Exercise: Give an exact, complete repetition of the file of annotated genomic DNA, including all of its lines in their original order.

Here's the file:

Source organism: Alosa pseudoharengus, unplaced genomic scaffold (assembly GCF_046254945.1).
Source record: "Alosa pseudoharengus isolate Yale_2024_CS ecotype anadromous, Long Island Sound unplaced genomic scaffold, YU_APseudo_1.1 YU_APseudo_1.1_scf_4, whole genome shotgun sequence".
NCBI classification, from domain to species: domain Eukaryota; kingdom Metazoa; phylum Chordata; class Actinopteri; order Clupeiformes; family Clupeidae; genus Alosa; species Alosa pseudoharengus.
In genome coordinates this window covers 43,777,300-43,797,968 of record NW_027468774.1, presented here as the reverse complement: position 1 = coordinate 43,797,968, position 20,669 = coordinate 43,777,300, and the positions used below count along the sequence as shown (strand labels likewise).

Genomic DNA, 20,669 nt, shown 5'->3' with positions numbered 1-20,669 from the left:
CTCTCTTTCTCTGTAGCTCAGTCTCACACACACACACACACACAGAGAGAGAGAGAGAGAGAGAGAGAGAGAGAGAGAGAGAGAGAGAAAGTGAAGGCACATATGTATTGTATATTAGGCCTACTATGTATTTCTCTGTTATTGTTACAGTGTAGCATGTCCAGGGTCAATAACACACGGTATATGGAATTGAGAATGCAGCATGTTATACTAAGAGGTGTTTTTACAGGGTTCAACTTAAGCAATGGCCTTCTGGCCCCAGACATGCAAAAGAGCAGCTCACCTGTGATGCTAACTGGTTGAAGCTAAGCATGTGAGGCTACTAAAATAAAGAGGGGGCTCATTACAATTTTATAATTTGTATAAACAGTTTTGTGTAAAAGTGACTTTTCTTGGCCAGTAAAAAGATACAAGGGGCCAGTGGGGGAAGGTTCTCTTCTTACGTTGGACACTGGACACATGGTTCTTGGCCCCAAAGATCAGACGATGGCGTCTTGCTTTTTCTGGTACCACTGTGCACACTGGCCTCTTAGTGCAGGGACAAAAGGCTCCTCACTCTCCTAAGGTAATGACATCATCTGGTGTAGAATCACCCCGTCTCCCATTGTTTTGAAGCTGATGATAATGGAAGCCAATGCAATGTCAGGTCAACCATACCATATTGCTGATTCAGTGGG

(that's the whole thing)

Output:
Source organism: Alosa pseudoharengus, unplaced genomic scaffold (assembly GCF_046254945.1).
Source record: "Alosa pseudoharengus isolate Yale_2024_CS ecotype anadromous, Long Island Sound unplaced genomic scaffold, YU_APseudo_1.1 YU_APseudo_1.1_scf_4, whole genome shotgun sequence".
NCBI classification, from domain to species: domain Eukaryota; kingdom Metazoa; phylum Chordata; class Actinopteri; order Clupeiformes; family Clupeidae; genus Alosa; species Alosa pseudoharengus.
In genome coordinates this window covers 43,777,300-43,797,968 of record NW_027468774.1, presented here as the reverse complement: position 1 = coordinate 43,797,968, position 20,669 = coordinate 43,777,300, and the positions used below count along the sequence as shown (strand labels likewise).

Genomic DNA, 20,669 nt, shown 5'->3' with positions numbered 1-20,669 from the left:
CTCTCTTTCTCTGTAGCTCAGTCTCACACACACACACACACACAGAGAGAGAGAGAGAGAGAGAGAGAGAGAGAGAGAGAGAGAGAGAAAGTGAAGGCACATATGTATTGTATATTAGGCCTACTATGTATTTCTCTGTTATTGTTACAGTGTAGCATGTCCAGGGTCAATAACACACGGTATATGGAATTGAGAATGCAGCATGTTATACTAAGAGGTGTTTTTACAGGGTTCAACTTAAGCAATGGCCTTCTGGCCCCAGACATGCAAAAGAGCAGCTCACCTGTGATGCTAACTGGTTGAAGCTAAGCATGTGAGGCTACTAAAATAAAGAGGGGGCTCATTACAATTTTATAATTTGTATAAACAGTTTTGTGTAAAAGTGACTTTTCTTGGCCAGTAAAAAGATACAAGGGGCCAGTGGGGGAAGGTTCTCTTCTTACGTTGGACACTGGACACATGGTTCTTGGCCCCAAAGATCAGACGATGGCGTCTTGCTTTTTCTGGTACCACTGTGCACACTGGCCTCTTAGTGCAGGGACAAAAGGCTCCTCACTCTCCTAAGGTAATGACATCATCTGGTGTAGAATCACCCCGTCTCCCATTGTTTTGAAGCTGATGATAATGGAAGCCAATGCAATGTCAGGTCAACCATACCATATTGCTGATTCAGTGGG